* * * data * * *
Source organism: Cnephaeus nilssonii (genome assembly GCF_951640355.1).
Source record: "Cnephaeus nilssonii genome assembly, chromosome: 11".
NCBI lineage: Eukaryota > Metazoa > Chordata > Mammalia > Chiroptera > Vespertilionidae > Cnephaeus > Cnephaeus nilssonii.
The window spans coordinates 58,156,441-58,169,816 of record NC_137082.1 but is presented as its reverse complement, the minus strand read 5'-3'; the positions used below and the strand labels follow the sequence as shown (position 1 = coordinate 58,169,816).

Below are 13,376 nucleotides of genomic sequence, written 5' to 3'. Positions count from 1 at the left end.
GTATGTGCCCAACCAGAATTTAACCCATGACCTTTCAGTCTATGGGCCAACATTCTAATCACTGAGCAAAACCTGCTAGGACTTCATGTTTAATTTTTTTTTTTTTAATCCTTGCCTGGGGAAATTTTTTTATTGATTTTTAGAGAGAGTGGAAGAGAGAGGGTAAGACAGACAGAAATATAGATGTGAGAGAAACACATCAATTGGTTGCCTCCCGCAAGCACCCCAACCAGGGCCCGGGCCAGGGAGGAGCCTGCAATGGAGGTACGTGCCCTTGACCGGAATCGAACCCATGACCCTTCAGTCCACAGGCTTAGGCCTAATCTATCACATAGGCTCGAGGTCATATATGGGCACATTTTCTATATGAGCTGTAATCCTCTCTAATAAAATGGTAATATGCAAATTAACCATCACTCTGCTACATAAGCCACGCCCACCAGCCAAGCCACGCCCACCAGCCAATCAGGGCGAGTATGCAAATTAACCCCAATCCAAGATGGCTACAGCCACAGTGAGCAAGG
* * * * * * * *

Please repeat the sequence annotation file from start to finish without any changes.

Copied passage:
Source organism: Cnephaeus nilssonii (genome assembly GCF_951640355.1).
Source record: "Cnephaeus nilssonii genome assembly, chromosome: 11".
NCBI lineage: Eukaryota > Metazoa > Chordata > Mammalia > Chiroptera > Vespertilionidae > Cnephaeus > Cnephaeus nilssonii.
The window spans coordinates 58,156,441-58,169,816 of record NC_137082.1 but is presented as its reverse complement, the minus strand read 5'-3'; the positions used below and the strand labels follow the sequence as shown (position 1 = coordinate 58,169,816).

Below are 13,376 nucleotides of genomic sequence, written 5' to 3'. Positions count from 1 at the left end.
GTATGTGCCCAACCAGAATTTAACCCATGACCTTTCAGTCTATGGGCCAACATTCTAATCACTGAGCAAAACCTGCTAGGACTTCATGTTTAATTTTTTTTTTTTTAATCCTTGCCTGGGGAAATTTTTTTATTGATTTTTAGAGAGAGTGGAAGAGAGAGGGTAAGACAGACAGAAATATAGATGTGAGAGAAACACATCAATTGGTTGCCTCCCGCAAGCACCCCAACCAGGGCCCGGGCCAGGGAGGAGCCTGCAATGGAGGTACGTGCCCTTGACCGGAATCGAACCCATGACCCTTCAGTCCACAGGCTTAGGCCTAATCTATCACATAGGCTCGAGGTCATATATGGGCACATTTTCTATATGAGCTGTAATCCTCTCTAATAAAATGGTAATATGCAAATTAACCATCACTCTGCTACATAAGCCACGCCCACCAGCCAAGCCACGCCCACCAGCCAATCAGGGCGAGTATGCAAATTAACCCCAATCCAAGATGGCTACAGCCACAGTGAGCAAGG